One of the most challenging things about ending your marriage is determining how to split your assets, especially when they are complicated. Dividing a checking account may be fairly simple, but figuring out who gets how much of a 401(k) is usually far trickier.
Dividing a 401(k) is difficult because it does not have a fixed value and you need a special court order to distribute funds. Here are some things to know about dividing a 401(k) if your divorce is drawing near.
You need a QDRO
Taking funds out of a 401(k) plan to finish your divorce is not a decision you can make on a whim. You need a judge to accept a Qualified Domestic Relations Order, or QDRO. This document confirms the portion of the money that each spouse will get from the retirement account. Obtaining a QDRO is helpful for the account owner because it prevents early withdrawal penalties and tax consequences.
There are several distribution options
The receiving spouse has three main options for getting the funds:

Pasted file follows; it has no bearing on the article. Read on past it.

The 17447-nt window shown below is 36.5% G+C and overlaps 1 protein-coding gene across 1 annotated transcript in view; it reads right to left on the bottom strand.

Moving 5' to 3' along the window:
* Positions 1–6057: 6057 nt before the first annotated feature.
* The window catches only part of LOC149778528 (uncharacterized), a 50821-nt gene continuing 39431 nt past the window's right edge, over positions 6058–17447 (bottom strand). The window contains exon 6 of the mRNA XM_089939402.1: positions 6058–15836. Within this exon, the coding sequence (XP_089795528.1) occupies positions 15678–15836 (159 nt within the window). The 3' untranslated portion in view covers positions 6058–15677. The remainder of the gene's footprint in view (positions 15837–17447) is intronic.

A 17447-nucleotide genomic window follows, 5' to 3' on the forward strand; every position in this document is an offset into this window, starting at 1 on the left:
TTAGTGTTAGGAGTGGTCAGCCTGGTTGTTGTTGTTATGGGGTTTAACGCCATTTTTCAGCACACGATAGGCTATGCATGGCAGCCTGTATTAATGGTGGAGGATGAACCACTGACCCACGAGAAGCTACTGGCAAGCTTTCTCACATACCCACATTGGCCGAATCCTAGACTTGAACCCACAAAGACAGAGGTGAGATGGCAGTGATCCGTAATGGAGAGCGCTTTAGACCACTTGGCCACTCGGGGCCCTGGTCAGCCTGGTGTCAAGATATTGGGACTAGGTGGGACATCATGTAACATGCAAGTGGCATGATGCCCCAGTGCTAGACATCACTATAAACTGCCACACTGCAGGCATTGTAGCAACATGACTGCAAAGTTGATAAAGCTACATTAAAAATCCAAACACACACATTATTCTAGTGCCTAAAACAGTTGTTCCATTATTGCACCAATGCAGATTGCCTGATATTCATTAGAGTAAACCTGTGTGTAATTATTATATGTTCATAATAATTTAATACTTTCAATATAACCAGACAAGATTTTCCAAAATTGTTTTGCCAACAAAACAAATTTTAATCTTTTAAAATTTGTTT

- Take the funds once the account owner enters retirement
- Request a direct transfer to roll the funds over into his or her own qualified retirement plan
- Cash out the funds immediately, which may come with a withdrawal penalty
The method you choose depends on negotiations with your spouse.
Adhere to state law or work out an agreement among yourselves
State law dictates the division of assets. Florida is an equitable distribution state, meaning that the court will determine who deserves how much depending on a variety of factors, such as finances, future earning capacity and duration of the marriage. But you can come to your own arrangement with your spouse if you are able to see eye to eye.
Distributing a retirement plan may sound intimidating, but as long as you get a QDRO and rely on sound advice, you can accomplish it.